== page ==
Caribbean Sailing – A Typical Passage Between Islands

Our trip south from St Lucia to Bequia was an interesting mix as usual, typical of sailing in the Caribbean.

Drifting Past The Pitons At Dawn

For those of you who are not sailors, the trip went like this:

Wednesday Afternoon – dinghy ashore to check the weather for the last time. All was well with light winds not gusting more than 15 knots forecast, so I visited customs and immigration to clear out, taking the ship’s papers and our passports. I know them well in the St Lucia office now!

Later Wednesday – started preparing the boat for sea. This means putting everything away securely, such as the fruit bowl, free standing mirror, any glass and china. The main sail is unpacked and the rope attached, ready for use. The side panels in the cockpit are rolled up and fastened so we can see out clearly. The TV is put into ‘sea’ position and the cooker hob on gimbals, so it swings and stays flat no matter what the boat is doing.

We then had a big meal to make us sleep and an early night with the alarm set for 0130 Thursday.

Calm Sailing Day

Thursday – as usual, woke up before the alarm went off. How does this always happen!! So, got up 15 minutes early and finished putting everything away, made a flask of coffee and got our lifejackets and harnesses on. We never sail in the dark without them in case we go overboard. All the instruments are switched on and the navigation lights checked.

By 0145 we were motoring to get the anchor up, the full and bright moon giving excellent light. Our neighbouring boats all had lights on, so we could easily see them but it isn’t always the case. We turned back into the wind a little way out of the bay and got most of the mainsail up. During the night we tend to have less sail up in case of bad weather. All of this can be done from the cockpit, a very safe feature of the 473.

Once out of the bay the front sail (genoa) was unfurled and we stopped the engine. It was a lovely calm night and we gently drifted south to arrive at the Pitons for dawn. The wind then died and we had to motor again so the genoa was put away. It then picked up but we had a big current against us and were only doing 2 knots over the ground but 6 knots through the water! Very slow progress for a while. We then put all the sails out to help us along and wondered if we would make Bequia before dark. Not a huge problem as it is an easy harbour to enter.

Speeding Between Islands

Once we were clear of St Lucia the wind increased to a lovely force 4 on the side of the boat and we were doing 7 knots and roaring along very comfortably. No engine required and we would make Bequia before dark! Passing the tip of St Vincent, the wind died again and turned from ESE to SW, as it often does there close to the land. We were motoring again, genoa furled away, giving us a nice flat boat to have lunch!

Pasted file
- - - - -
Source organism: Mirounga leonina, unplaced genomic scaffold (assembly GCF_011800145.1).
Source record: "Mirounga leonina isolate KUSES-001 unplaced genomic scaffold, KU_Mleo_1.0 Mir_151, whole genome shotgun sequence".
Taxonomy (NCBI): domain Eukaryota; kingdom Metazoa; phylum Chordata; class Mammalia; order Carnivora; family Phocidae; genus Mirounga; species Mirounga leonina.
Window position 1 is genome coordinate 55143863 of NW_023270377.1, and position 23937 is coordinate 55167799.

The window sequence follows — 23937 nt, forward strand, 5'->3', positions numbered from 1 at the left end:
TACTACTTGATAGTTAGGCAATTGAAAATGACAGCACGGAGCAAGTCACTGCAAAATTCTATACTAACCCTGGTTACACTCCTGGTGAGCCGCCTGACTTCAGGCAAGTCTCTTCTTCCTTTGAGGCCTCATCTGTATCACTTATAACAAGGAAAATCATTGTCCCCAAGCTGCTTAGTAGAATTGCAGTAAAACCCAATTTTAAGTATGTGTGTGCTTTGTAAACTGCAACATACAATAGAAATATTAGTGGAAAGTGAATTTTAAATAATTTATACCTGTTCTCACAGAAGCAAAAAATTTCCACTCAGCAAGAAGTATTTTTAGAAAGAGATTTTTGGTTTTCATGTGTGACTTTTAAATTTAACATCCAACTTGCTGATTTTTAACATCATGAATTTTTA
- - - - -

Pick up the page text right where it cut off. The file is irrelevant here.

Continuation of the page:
Again the wind increased then died and the final stretch, the sea between St Vincent and Bequia, which is usually rough, was like a millpond with a few spots of rain to disturb the surface. We had to motor into Port Elizabeth, arriving just before 5pm, so it was a 15 hour trip, about the same as last time when going north.

Rare Total Calm Approaching Bequia

It was an active 15 hours, for the most part, pulling sails in and out, checking for other shipping, looking at the charts and getting meals prepared. Winching keeps you fit and your muscles are constantly moving to keep you upright as the boat moves. We are just so used to it now we don’t notice but it must make us tired.

On arrival we went to the south of the bay where we normally anchor and just as we got the anchor down the heavens opened. I still snorkelled over the anchor and although it wasn’t well dug in, the chain was lying over rocks and the anchor could only drag into 1 and stick tight! There was a slight swell making the boat roll a little, so I was up before 0600 to see the local fishermen just behind us and the moon still in the sky above them. Nice scene.

Moon Setting Over Admiralty Bay, Bequia

We have now moved to the north of the bay where the swell doesn’t affect us and we are happily anchored in sand and quite close to the dinghy dock in town. We will stay here a week probably, before going to the Tobago Cays for 3 nights as we have only stopped very briefly there in the past and it is stunning.

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